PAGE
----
I purposely stayed off Twitter tonight and just watched the last game Derek Jeter will play at Yankee Stadium. And I was not going to write about it either. What more could I possibly say that has not been said on both sides of the Derek Jeter narrative? Plus, I cannot passively talk about the evening because Derek Jeter has long been my favorite player, so that should excuse me for having too personal a view of what I saw tonight. But as most writers will tell you, the only way we can work out how we feel is to write it all out.
Being a Derek Jeter fan and a baseball writer has been like a thin piece of land that is the only divide between two oceans. One ocean sweeps toward you with over-ventilated god-making such as what Bob Costas and Jim Kaat did tonight on the broadcast. As I have written several times before, nobody is that saintly or should be exalted that highly over other mortals. Derek Jeter’s post season heroics can be explained because he had more opportunities than anyone who ever played the game. He was bound to succeed on some of those occasions.
The other body of water is made up of critics–those who write either in negative reaction to all the hyperbole (which I respect) and those who want to add to their street cred or make a name for themselves by not only tearing down this god-making narrative by statistics but also by coming up with hyperbole of their own as to why Jeter was not that great in the first place.
The latter body of critics are harder to respect and are often just as guilty on the polar opposite extreme as the god-makers. Even the much-respected Buster Olney fell prey to the temptation of blaming the entire Yankee season on Jeter in this past week. Seriously!? Did you watch this team play?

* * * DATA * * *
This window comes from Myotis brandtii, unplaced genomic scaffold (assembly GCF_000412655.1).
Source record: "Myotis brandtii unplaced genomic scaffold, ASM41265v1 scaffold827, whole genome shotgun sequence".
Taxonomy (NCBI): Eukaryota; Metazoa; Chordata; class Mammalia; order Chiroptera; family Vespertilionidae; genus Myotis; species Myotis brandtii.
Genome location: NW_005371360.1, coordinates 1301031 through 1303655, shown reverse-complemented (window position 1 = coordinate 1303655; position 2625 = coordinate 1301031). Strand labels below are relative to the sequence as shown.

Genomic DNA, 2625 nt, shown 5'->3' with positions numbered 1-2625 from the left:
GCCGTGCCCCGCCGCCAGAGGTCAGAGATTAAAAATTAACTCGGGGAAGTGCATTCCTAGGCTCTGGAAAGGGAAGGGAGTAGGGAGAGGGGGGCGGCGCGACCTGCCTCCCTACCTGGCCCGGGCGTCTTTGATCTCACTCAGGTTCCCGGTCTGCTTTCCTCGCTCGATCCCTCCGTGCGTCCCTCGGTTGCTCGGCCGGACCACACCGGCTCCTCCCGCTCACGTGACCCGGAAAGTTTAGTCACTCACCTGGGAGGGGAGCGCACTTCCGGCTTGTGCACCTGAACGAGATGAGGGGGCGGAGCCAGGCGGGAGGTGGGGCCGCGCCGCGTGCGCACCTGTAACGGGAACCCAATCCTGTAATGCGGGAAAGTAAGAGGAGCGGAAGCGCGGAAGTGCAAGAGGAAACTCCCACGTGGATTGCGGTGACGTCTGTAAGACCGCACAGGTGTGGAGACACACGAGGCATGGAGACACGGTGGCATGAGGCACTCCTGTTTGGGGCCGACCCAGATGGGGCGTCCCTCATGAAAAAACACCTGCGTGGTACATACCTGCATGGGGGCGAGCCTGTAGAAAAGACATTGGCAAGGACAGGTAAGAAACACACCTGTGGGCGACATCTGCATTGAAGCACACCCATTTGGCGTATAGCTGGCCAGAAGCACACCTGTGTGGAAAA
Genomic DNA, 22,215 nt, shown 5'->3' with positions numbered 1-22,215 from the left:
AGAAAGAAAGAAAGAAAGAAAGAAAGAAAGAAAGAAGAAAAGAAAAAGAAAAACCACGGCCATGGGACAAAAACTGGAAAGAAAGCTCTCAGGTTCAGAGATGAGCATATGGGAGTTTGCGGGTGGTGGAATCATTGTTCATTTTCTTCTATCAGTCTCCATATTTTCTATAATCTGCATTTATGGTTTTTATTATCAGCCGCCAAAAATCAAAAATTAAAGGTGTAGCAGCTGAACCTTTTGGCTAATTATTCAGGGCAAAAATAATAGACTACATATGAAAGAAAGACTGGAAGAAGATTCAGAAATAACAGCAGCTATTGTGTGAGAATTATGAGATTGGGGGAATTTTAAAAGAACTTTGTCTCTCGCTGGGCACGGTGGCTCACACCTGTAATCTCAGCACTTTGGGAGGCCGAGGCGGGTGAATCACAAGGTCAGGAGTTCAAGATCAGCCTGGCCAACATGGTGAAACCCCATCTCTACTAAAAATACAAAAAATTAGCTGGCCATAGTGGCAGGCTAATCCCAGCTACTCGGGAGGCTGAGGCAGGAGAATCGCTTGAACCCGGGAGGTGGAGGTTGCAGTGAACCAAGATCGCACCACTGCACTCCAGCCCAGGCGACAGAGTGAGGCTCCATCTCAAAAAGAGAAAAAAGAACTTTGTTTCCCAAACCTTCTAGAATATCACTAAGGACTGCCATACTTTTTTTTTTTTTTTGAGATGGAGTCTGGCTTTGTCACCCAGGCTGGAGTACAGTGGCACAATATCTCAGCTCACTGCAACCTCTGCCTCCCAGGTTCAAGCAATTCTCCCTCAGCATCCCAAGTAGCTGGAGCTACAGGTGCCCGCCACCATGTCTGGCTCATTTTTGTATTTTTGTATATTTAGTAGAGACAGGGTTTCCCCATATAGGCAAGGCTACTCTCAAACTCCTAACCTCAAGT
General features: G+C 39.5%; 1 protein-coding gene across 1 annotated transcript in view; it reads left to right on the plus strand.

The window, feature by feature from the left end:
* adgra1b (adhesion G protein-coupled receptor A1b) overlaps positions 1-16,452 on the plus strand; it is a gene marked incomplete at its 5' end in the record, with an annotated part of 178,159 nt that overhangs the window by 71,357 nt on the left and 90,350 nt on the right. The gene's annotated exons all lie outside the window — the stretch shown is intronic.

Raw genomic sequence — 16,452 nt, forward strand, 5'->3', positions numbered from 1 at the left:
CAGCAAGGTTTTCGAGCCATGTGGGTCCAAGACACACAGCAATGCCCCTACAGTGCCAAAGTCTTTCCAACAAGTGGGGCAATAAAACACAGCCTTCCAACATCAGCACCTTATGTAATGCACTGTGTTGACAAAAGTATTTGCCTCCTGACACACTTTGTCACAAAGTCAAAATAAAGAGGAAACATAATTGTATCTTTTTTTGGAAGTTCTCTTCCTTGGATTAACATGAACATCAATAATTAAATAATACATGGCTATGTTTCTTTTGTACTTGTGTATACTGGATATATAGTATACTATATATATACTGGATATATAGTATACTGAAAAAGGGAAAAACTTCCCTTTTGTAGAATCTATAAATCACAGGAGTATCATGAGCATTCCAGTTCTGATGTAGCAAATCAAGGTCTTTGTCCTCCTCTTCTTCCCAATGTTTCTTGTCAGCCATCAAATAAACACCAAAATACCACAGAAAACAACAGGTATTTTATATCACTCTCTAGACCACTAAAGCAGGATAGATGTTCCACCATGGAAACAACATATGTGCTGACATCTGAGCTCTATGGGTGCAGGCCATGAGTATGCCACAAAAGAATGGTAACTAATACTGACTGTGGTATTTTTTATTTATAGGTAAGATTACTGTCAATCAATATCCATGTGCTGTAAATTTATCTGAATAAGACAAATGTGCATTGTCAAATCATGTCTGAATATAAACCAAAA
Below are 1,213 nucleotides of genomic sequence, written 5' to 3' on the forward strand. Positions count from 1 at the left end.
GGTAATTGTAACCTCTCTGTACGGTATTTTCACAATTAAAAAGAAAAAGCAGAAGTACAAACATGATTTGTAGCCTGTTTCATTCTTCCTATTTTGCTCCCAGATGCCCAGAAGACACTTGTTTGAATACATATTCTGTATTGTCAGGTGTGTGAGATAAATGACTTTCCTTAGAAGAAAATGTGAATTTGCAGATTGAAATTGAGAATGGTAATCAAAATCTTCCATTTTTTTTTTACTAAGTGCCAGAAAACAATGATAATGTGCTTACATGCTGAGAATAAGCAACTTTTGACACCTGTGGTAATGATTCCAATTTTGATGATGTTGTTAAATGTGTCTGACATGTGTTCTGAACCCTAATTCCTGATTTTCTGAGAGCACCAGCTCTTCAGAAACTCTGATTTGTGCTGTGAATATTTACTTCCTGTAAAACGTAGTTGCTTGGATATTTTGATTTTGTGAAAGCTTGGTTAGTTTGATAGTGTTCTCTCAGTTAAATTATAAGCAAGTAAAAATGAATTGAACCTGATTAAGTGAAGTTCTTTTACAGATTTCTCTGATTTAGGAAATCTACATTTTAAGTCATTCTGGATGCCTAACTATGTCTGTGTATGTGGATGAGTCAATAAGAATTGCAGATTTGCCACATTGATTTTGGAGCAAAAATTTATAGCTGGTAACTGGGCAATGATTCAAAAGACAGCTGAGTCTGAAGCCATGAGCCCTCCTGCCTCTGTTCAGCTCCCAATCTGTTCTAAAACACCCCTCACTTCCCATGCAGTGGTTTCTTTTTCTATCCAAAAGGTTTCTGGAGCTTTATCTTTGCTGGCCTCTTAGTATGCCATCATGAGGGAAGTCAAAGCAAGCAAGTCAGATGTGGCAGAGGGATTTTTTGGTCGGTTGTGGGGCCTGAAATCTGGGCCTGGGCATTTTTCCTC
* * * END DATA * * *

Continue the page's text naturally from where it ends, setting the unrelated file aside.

Standing on that thin piece of land, I have written thousands of words basically stating that nobody is as good as Derek Jeter has been exalted as being and at the same time, he has been much greater than the critics would want us to believe.
I pretty much know what I am talking about because I have watched him every time I could in the past twenty years. Since MLB.tv came along, that has been nearly every single game.
There have been plenty of players who were greater than Derek Jeter. He often was the third or fourth best player on his own teams through the years. His greatness and his Hall of Fame career really come from his metronome-like onslaught of playing day after day for most of his nineteen full seasons (I don’t count the cup of coffee season and I really shouldn’t count 2013) and being productive day after day, week after week and year after year.
Through the hyperbole, Kaat and Costas did come close to the essence of Jeter’s career by talking about how Jeter used the same model glove for twenty years and the same model bat. Nearly everything he did was dependable. Two-hundred hits? Sure. A .380 on-base percentage? Sure. A post season matching his in-season stats? Sure. He was always very good year after year after year.
Watching Jeter as much as I have, I understand that Jeter was limited in range at shortstop. It never took a genius to see that. The defensive numbers make sense. If his defensive metrics were baseline at least, he would have been closer to being the best shortstop ever.
But I will swear to this until I am out of breath or these fingers cannot type anymore: During the post season in the glory years and during a no-hitter or something like that, I wanted the opposing batter to hit the ball to Jeter. He would get the out. Yes, that is a fan talking, but there is something to being a fan who wants a ball in a big spot to be hit to that awful-fielding shortstop. He wasn’t that awful. Derek Jeter was not going to cough it up in a big spot. That meant something.